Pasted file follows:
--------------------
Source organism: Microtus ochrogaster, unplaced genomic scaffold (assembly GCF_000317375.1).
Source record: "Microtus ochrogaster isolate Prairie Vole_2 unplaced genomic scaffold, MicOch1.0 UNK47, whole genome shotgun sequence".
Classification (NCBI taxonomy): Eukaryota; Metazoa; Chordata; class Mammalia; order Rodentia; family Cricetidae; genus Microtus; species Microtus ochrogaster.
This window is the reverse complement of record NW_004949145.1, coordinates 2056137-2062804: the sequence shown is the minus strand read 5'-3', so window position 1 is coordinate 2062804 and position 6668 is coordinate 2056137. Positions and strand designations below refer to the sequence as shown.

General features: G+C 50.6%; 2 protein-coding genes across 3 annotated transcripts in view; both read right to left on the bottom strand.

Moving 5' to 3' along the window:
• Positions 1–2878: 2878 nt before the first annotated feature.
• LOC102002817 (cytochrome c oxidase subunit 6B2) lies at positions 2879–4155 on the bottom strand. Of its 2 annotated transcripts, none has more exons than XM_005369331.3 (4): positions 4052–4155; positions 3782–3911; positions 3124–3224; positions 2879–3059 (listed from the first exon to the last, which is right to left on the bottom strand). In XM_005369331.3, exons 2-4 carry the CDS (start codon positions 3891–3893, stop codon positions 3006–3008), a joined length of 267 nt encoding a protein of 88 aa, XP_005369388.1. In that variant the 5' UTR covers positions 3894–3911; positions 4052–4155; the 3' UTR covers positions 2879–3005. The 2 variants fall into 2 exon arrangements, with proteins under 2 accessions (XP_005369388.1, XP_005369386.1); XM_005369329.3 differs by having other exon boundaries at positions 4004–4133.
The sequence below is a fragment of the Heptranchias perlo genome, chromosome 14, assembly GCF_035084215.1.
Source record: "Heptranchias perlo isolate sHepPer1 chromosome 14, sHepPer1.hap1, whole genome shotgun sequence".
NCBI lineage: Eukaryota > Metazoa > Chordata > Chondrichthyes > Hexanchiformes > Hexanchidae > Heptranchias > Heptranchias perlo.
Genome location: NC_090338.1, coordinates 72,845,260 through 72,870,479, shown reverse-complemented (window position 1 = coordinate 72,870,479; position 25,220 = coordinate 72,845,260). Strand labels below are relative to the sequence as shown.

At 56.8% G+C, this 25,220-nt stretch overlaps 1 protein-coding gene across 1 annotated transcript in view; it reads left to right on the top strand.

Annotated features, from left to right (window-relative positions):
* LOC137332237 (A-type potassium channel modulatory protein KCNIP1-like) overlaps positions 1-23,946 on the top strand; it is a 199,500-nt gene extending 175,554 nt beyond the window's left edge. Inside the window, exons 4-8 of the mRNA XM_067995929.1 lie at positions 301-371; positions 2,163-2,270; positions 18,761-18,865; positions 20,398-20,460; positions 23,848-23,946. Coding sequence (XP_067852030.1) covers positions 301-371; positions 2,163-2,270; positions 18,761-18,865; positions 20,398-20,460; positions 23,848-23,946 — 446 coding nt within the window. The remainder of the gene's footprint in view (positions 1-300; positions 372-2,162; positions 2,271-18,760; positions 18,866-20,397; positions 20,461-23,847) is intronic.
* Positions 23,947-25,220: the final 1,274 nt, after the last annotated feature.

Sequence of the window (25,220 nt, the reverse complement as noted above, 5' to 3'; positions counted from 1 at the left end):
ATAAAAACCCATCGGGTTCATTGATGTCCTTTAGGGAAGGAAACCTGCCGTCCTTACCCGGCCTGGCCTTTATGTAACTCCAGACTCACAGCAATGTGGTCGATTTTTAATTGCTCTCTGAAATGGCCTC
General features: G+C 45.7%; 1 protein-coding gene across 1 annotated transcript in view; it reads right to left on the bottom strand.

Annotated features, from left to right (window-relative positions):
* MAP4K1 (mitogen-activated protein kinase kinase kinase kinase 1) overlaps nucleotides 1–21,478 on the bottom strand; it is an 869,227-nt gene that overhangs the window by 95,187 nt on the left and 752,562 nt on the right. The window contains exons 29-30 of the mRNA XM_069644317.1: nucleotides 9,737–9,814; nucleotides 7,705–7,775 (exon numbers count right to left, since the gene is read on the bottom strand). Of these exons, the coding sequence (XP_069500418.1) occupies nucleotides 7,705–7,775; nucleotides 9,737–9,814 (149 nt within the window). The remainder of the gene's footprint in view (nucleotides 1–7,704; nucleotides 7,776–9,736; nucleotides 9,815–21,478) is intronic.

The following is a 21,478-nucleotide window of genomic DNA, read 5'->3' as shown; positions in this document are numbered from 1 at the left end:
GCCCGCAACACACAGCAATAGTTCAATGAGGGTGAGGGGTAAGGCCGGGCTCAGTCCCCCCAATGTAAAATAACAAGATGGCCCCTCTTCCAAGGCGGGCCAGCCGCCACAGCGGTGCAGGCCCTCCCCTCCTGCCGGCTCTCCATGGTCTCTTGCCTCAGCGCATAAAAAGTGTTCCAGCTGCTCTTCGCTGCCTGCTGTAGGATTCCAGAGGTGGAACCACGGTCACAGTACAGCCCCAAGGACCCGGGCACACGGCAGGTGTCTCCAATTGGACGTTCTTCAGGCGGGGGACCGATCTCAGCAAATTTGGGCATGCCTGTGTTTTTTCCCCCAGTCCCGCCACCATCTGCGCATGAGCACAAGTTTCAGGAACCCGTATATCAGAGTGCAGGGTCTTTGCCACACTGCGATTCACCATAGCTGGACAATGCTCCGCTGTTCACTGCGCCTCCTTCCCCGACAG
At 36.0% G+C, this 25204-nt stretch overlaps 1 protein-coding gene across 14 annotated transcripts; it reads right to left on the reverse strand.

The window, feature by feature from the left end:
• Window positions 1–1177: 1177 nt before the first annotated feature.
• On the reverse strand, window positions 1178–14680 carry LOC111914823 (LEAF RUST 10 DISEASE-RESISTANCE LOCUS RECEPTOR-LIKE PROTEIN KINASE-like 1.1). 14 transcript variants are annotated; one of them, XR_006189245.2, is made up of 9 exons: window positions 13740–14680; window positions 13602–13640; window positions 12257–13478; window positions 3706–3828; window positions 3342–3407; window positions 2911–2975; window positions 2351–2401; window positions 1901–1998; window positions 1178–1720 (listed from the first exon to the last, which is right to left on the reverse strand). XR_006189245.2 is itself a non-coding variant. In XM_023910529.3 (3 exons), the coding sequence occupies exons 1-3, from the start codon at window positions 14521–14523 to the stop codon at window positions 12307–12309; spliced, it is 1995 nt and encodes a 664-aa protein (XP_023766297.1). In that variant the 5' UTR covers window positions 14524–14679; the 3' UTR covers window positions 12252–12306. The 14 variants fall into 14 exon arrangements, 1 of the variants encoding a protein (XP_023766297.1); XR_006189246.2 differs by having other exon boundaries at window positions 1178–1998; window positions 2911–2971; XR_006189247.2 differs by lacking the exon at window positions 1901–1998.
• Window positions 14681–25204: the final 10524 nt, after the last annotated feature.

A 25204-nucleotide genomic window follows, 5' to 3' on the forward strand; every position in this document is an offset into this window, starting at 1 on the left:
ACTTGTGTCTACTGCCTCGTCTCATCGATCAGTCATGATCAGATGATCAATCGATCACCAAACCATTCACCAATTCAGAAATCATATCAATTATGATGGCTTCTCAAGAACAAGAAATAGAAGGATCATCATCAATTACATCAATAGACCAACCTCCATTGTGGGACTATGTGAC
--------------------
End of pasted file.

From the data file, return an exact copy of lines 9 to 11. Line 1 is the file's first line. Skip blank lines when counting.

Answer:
The sequence below is a fragment of the Heptranchias perlo genome, chromosome 14, assembly GCF_035084215.1.
Source record: "Heptranchias perlo isolate sHepPer1 chromosome 14, sHepPer1.hap1, whole genome shotgun sequence".
NCBI lineage: Eukaryota > Metazoa > Chordata > Chondrichthyes > Hexanchiformes > Hexanchidae > Heptranchias > Heptranchias perlo.